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Monday April 24th 2017

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Character and Wonder

I love movies. For good or ill, they have had a major impact on my life. I’m a fan of most genres—comedy, romance, drama, action.

As a fairly analytical human, I was thinking a while back on what makes a great movie…great. Certainly there are many ingredients—good writing, talented actors, a visionary director, striking cinematography, etc. But, I asked myself—are there more intangible qualities in the greatest movies that go even deeper, that elevate a movie to a higher level, leaving us somehow changed? Two qualities came to the surface—Character and Wonder. The most impacting movies (whether the impact is pure entertainment or something deeper) tend to excel in both of these areas.

Indiana Jones in Raiders Of The Lost Ark comes to mind. Indy’s character was larger than life. He was a brilliant archeologist, handy with a whip, a hard-luck romantic, relentless to a fault. And also, none of the characters around him, no matter how minor, were wasted. Even if they just helped to paint the backdrop of a smelly bar in Tibet or a marketplace in Cairo, they all had an energy and color. And the world Indy encountered was also full of wonder—menacing Nazis, exotic locations, mystic and holy dangers. The more recent epic, Lord Of The Rings, is of course another classic example of this—a cast of unforgettable characters against a vast and complex world of wonder.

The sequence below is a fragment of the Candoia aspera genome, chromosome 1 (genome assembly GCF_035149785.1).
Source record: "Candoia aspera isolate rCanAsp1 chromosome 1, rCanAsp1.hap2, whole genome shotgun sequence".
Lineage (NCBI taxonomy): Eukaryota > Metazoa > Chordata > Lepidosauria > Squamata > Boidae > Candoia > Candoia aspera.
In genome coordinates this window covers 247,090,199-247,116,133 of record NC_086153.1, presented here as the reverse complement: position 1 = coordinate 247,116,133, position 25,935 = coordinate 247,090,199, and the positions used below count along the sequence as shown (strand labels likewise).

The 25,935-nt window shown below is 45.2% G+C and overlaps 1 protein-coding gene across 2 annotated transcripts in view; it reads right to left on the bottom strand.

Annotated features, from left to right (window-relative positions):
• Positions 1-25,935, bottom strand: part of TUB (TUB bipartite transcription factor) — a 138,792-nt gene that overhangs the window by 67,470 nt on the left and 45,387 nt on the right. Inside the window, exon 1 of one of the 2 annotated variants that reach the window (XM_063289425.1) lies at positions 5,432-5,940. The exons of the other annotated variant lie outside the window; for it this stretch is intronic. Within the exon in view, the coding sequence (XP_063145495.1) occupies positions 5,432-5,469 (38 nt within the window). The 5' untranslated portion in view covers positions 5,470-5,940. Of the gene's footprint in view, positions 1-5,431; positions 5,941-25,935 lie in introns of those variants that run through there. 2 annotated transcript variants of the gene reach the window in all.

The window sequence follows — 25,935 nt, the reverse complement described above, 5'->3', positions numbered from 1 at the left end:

In some movies, it’s not so much about the character amidst his or her world, but rather the wonder we find in the character himself. In As Good As It Gets, Jack Nicholson’s character is a wonder to behold, a man whose neurotic peccadilloes alienate him from the one thing he wants most—someone to love. And, Helen Hunt, the eventual object of his love is more of a wondrous character in the simplest sense, that even in her own loneliness, as Jack tells her, “you say what you mean, and you almost always mean something that’s all about being straight and good.” We see in this film how the character of the human spirit is a wonder in itself—we’re complex, we’re simple, we’re full of mysterious emotion, and we’re all crying out for generally the same things.